Many irrevocable trusts include swap powers. Irrevocable trusts have traditionally been defined as trusts that cannot be changed, although the evaluation in trust law has created many exceptions to the old notion of no changes. Irrevocable trusts are often used to remove assets from your estate to save estate taxes, and/or for asset protection, and other reasons. Many of the irrevocable trusts formed for many years have been structured for income tax purposes to be characterized as “grantor” trusts. This means that the income of the trust is reported on the income tax return of the person who created the trust (called the “grantor” or “settlor”). So, the settlor, not the trust, pays income taxes. That can be a good thing to reduce the settlor’s estate. Although, for some, it can be too much of a good thing and feelings about it change, with the settlor tiring of the costs. While there are many ways to achieve grantor trust status, a common one has been to give the settlor the power to swap or substitute personal assets for trust assets of equivalent value.
Example: Jane created a grantor trust in 2012 that included a swap power. She transferred $2 million to the trust in 2012 out of fear that the estate tax exemption might have dropped in 2013 to $1 million (it did not). Jane is in her late 80s. The $2 million of securities has appreciated to $6 million. If Jane dies the $6 million is outside her estate. That might be beneficial. But the income tax basis of the stocks in the trust is quite low. If they remain in the trust there will be no change in the income tax basis on Jane’s death. However, if Jane were to swap or substitute in cash (which she might borrow if she does not have it) into the trust in exchange for the securities, those securities would then be included in her estate. On Jane’s death, the income tax basis of the securities will be adjusted to their fair market value on her date of death. That may well result in a large increase or step-up in the income tax basis of those stocks, thereby eliminating capital gains costs.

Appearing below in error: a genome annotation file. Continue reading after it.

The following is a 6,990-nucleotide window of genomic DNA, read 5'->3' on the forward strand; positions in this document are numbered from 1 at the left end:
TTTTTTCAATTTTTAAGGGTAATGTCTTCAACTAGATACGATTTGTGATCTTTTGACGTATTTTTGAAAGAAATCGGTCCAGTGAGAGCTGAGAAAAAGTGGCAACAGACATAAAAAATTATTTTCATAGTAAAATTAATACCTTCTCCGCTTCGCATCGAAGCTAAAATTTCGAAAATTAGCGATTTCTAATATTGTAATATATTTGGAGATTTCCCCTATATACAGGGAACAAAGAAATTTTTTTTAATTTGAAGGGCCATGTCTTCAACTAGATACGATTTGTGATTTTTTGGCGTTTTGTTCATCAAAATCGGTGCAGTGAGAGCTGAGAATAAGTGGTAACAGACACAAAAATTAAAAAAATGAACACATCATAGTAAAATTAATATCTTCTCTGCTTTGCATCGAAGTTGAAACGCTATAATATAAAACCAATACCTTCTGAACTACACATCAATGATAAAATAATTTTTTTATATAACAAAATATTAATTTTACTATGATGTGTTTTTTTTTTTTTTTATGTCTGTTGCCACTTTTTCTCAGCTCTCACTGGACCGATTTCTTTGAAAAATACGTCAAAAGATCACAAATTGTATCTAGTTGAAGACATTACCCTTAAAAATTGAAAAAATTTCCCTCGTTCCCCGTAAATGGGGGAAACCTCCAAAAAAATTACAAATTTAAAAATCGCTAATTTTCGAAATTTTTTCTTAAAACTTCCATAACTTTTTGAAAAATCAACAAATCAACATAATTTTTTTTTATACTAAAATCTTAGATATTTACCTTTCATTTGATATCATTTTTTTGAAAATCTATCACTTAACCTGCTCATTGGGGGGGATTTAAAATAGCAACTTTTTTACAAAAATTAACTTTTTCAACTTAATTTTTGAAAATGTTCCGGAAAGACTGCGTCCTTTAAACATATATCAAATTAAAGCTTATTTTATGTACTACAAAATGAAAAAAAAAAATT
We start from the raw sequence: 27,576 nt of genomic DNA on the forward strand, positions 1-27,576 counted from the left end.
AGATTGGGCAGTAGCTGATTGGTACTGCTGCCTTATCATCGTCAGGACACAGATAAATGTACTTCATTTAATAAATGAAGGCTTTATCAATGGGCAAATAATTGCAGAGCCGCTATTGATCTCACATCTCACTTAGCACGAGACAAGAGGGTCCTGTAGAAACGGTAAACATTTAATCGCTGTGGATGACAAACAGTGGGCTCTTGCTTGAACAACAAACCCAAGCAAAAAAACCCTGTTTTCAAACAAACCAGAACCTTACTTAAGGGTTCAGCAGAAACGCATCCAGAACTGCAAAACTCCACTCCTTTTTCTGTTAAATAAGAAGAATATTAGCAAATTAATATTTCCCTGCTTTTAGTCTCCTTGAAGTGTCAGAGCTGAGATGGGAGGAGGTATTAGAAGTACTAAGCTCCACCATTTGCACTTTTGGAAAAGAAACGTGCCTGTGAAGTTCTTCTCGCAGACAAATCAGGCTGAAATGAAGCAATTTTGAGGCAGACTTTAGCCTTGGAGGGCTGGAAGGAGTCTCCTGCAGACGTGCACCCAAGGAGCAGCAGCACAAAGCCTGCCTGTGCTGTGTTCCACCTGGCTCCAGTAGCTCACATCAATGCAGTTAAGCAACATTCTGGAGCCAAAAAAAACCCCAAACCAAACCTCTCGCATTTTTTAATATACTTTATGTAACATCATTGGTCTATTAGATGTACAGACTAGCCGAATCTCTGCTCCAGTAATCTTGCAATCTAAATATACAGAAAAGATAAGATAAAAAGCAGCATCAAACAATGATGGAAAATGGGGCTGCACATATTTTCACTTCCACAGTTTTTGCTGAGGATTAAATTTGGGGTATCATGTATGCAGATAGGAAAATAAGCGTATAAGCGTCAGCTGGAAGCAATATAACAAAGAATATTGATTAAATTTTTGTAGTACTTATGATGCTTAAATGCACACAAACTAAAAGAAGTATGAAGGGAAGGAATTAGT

What’s the big issue with swap powers? Who is watching them? Too often no one is paying attention to these powers. If ignored, the income tax consequences could be very costly. If you have irrevocable trusts both you and the trustee should be aware of the swap powers they might contain. You should review the appreciation of trust assets at least annually, and perhaps more often if your health is questionable or your age advanced, or after large movements in asset values. You should plan ahead of time to arrange lines of credit to fund a swap. In some instances, it may be advisable for you to have your attorney prepare the legal documents necessary for a swap in advance so if health issues warrant the swap can be exercised quickly. If your trust has significant marketable securities, your investment adviser should monitor the appreciation. If you are going to exercise a swap power your estate planning attorney should be involved to assure that the swap is handled in conformity with the rules contained in the trust document (no they are not all identical). Your CPA must be informed of all of this so it can be reported properly not only on tax returns but also on any balance sheets prepared for you or the trust.
No Selection of Trust Situs
Trust situs is the state where your trust is based. This will often mean that the trust is administered and the state law that governs the trust. The simple and obvious answer for trust situs and the one most often used, is that a trust is created in whatever state you reside in. But simple is not always best. Does your home state provide a good environment for your trust? That environment will include state law that is supportive of the goals you have for the trust. What about state income taxation? If your home state has a harsh income tax system, perhaps you could defer that tax or even avoid it, if your trust were based (has situs) in a better state that has more favorable tax laws?
Effectively you can “rent” a better trust jurisdiction to avoid state income taxes. If the true cost after factoring in compound interest and the cost to rent the jurisdiction (e.g. legal fees to set up a trust in that jurisdiction, trustee fees to an institution to create the connection or nexus to that jurisdiction, etc.) is favorable, it may be worth doing. The selection of situs is often not adequately discussed for creditor rights purposes. Some states simply have laws that are more protective of trust assets than other states.
What can you do? When planning any new trust, discuss with your estate planning attorney the pros and cons of which state to use for the trust. For existing trusts, meet with your planning team and discuss the possible change in situs for the trust. That might be feasible under the trust agreement, and if not, it might be possible to decant (merge) the existing trust into a new trust that will be based in a better jurisdiction.